The quickest way to sum up Thursday night’s game is that the Braves slugged three homers. The Cubs had three hits. I’m sure there are some one in ten million games involving a ton of errors and walks where it would be possible to win with that recipe. But this certainly wasn’t one of them. Braves starter Kyle Wright has pitched in the early going like someone who has his sights set on the All-Star game if not contention for the Cy Young Award. There is a whole lot of baseball to be played but last night was no exception to his blazing 2022 start.
Drew Smyly didn’t pitch badly for the Cubs. He had what is becoming a fairly typical start for the Cubs and is an increasing commonality across baseball. That is, he pitched into the fifth inning before departing. Even a fan of my age remembers when pitching into the seventh was about what you expected of a starter most days, then it was the sixth and now the fifth. Those older than me might add getting into the eighth regularly to their recollections. When I wrote about the 1969 Cubs, the relievers were almost entirely an afterthought on that team. That’s obviously only a little over 50 years ago.
There isn’t a development in baseball that I’m presently more torn about. Perhaps in some distant memory I was that way about the DH. But I accepted that as not only an inevitability but an improvement some time ago. But the gradually decreasing length of the pitcher start still conflicts me.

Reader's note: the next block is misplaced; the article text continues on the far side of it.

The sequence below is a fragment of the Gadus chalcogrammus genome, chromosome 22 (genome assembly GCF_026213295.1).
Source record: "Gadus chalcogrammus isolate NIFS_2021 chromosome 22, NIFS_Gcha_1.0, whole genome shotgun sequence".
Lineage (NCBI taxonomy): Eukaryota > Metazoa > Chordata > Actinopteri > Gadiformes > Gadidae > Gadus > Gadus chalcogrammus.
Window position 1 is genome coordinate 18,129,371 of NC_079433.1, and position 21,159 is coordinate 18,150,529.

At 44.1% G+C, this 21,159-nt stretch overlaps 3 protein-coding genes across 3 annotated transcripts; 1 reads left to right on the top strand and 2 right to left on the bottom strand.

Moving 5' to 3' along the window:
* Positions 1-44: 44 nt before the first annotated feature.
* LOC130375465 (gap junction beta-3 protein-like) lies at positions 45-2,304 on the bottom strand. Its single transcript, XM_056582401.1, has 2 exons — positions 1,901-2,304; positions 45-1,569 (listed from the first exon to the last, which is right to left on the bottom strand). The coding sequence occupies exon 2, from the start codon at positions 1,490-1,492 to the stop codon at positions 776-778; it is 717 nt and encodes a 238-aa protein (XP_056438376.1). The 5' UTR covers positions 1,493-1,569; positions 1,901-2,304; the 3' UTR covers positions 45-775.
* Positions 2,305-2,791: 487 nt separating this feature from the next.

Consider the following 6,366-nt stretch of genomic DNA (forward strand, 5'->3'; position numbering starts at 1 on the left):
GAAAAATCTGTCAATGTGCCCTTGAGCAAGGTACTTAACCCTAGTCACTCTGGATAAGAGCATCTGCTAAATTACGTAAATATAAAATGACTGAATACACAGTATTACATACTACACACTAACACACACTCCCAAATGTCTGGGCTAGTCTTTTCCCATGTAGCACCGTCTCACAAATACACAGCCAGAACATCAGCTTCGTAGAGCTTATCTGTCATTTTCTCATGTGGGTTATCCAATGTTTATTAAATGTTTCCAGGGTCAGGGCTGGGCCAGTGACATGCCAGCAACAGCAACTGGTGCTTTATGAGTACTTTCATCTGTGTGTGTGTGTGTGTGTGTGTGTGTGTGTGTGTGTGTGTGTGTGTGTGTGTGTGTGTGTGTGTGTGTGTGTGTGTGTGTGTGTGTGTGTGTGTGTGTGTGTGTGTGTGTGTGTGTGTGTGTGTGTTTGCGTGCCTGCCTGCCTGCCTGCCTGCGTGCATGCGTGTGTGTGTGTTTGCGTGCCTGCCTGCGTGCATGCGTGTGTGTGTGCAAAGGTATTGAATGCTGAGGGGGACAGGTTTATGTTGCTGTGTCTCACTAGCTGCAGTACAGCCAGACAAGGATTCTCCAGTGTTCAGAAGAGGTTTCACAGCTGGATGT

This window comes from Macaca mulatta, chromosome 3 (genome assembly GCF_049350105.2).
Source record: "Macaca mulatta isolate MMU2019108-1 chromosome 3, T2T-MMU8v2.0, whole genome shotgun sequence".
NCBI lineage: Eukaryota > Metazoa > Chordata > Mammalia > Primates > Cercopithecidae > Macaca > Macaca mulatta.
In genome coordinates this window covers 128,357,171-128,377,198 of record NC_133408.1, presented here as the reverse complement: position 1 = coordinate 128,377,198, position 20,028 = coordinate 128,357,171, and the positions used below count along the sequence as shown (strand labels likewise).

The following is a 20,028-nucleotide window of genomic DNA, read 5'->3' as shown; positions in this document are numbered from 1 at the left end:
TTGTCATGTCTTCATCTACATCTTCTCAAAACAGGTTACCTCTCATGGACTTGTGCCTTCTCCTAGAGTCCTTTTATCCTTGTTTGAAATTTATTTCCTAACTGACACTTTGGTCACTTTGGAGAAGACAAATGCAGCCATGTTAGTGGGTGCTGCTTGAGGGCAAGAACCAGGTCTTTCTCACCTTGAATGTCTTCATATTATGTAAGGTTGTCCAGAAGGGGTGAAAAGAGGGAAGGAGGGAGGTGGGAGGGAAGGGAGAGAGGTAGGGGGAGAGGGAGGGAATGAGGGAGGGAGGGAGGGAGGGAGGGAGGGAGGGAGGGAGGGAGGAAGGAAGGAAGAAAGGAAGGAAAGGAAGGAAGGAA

On the one hand, I am from that era where you tried to construct your team with three good starters and you wanted them to throw the vast majority of innings for your team. Starting pitchers thus received some of the largest contracts among all players and you could more or less gauge how your season would go by how many dominant starters you could get your hands on.
On the other hand, I have eyes and can see the trends in baseball. I’ve talked several times in this space about my envy for what the Brewers have done in recent years. Because they are a team that I see frequently, they are the one I see most embody what I think the current vision for an MLB team is. They do try to put together a strong rotation. Certainly in 2021 theirs was one of the best. But their real focus has been in developing a strong bullpen. Craig Counsell isn’t bashful to get into his pen. He wants to get as many strong innings out of his starter as he can but then he wants to turn it over to the bullpen and try to steal the game with dominant relief work.
In an era where teams are getting better and better at improving mechanics to increase velocity and spin rate, bullpens can increasingly dominate. Since I moved to the Tampa area, I’ve watched the Rays a little bit more frequently. They are a team that won 100 games last year with a strong offense and a plug and play pitching staff. They’ve worked to find and develop a fleet of pitchers who all throw from different angles and have different approaches. You might see a different type of pitcher every single time you bat in a game against them. It’s just very difficult to get locked in against them.
So I’m a bit old school still waiting for that Greg Maddux-like player to be found who will throw 250 innings and occasionally just completely shut down a game. But at the same time, I see the evolution of the game. If I had to pick now between finding that Maddux-type pitcher or developing 8-10 relievers who can dominate a game for 20-30 pitches at a time, I’m probably going to wince a little bit when doing it but take the relievers.